Marie, an ex-convict living in London, is free. Or is she? The question permeates the stale air of Marie’s glum studio flat, an untidy bedsit where the opened sofa bed is unmade and strewn with wrinkled clothing, the television set sits on the floor and the volume doesn’t work, and loneliness is as constant as the rain strafing the window. Marie is slumped in a chair, staring lifelessly down at the flickering images of her TV set, when someone knocks on her door. When she opens it to find her former cellmate, Lorraine, herself just recently released from prison, she has no idea what revelations are to come, about Lorraine and about herself.
As a two-character study, Chloe Moss’ “This Wide Night,” making its regional premiere at ion theatre in Hillcrest under the direction of Claudio Raygoza, is intense and slow-burning. Yolanda Franklin as the older, hapless Lorraine and Rhianna Basore as the relentlessly sad and secretive Marie bear the weight of this play’s ponderous inquiries into self-esteem and life inside and outside of the “big house,” and do so for 90 uninterrupted moments. Marie has a home, if you want to call it one, and a job in a pub (or so we’re led to believe) and seemingly some grasp of her new life, post-incarceration, even if she appears catatonic in her coping. Lorraine is without a home and without a clue about survival, gulping pills that she swears she plans to wean herself off of, and longing for connection: to Marie, to the 31-year-old son taken away from her as a child, to reality.
Both actors manage credible British accents, especially Basore, who also navigates the entire one-act play without anything more than a microscopic smile. Marie is as inwardly tortured – until, late in the going, she makes an angry confession that we saw coming -- as Lorraine is emotionally out there. She cracks wise, she snores up a storm, she feigns bravery in a world beyond prison walls that terrifies her more than what she left behind.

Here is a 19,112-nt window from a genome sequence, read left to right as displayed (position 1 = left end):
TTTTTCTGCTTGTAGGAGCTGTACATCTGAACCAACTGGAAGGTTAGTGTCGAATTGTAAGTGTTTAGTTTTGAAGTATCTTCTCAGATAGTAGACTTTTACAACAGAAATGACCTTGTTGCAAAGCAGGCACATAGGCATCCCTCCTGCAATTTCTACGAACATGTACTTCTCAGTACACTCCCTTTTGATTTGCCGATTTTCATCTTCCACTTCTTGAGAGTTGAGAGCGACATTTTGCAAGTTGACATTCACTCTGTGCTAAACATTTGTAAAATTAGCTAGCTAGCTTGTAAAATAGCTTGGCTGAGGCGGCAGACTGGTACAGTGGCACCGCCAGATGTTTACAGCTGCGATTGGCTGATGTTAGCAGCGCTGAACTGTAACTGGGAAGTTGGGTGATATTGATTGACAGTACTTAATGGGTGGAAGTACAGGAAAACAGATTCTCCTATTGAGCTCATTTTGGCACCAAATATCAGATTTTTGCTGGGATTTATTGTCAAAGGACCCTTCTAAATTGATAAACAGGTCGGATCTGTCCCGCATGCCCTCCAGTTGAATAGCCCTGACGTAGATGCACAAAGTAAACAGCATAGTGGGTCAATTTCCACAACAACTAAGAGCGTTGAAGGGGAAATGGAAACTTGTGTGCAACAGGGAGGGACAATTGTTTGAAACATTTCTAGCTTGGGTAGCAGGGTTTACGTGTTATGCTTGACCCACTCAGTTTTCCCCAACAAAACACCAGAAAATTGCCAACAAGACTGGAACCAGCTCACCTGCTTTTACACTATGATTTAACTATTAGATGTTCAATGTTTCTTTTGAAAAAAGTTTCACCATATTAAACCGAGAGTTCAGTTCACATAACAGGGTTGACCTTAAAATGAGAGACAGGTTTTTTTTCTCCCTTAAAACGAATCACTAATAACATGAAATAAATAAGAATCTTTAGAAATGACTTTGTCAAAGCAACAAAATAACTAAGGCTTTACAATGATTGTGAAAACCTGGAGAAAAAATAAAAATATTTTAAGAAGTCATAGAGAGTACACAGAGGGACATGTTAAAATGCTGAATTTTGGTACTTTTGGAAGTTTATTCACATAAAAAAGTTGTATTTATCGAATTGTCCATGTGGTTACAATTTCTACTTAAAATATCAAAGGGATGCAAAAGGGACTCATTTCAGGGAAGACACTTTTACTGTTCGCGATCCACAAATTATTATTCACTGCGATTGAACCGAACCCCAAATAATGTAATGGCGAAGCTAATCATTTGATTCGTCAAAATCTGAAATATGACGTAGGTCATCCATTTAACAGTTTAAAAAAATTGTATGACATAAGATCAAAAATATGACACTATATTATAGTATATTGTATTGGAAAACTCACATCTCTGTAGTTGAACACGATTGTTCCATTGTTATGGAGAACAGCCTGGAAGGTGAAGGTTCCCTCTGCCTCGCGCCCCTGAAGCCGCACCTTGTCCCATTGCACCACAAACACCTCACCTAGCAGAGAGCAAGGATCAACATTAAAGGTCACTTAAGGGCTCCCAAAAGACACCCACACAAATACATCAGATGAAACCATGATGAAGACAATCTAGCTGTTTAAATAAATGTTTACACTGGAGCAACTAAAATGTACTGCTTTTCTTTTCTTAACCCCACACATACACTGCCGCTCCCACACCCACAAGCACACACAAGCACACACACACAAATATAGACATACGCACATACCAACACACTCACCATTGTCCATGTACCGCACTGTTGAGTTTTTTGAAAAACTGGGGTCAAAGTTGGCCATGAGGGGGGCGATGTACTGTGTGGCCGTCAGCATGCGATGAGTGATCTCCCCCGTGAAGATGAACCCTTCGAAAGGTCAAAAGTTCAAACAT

The complexities of Basore’s and Franklin’s performances are more impressive than Moss’ play itself, which besides its glacial pace rarely unfolds in an atmosphere anything other than grim. There’s a light moment when Marie breaks out a CD that we’re told was one of Lorraine’s favorites while in prison, and she goads her visitor into trying to dance. This ends, of course, with Lorraine throwing up on the floor. When Marie staggers home “from work,” bloody and bruised and carrying a greasy bag of English chips and gravy, and then tries to eat some, it’s a wonder she doesn’t throw up herself.
We get it. Freedom isn’t all it’s cracked up to be if you’re not free in your soul. It’s not a novel or earth-shaking comment, and in “This Wide Night” it’s hard to be hopeful for these two women. We want to be. They care about each other on either side of the iron bars. We just want, as they do, a glimmer of hope.
David L. Coddon is a Southern California theater critic.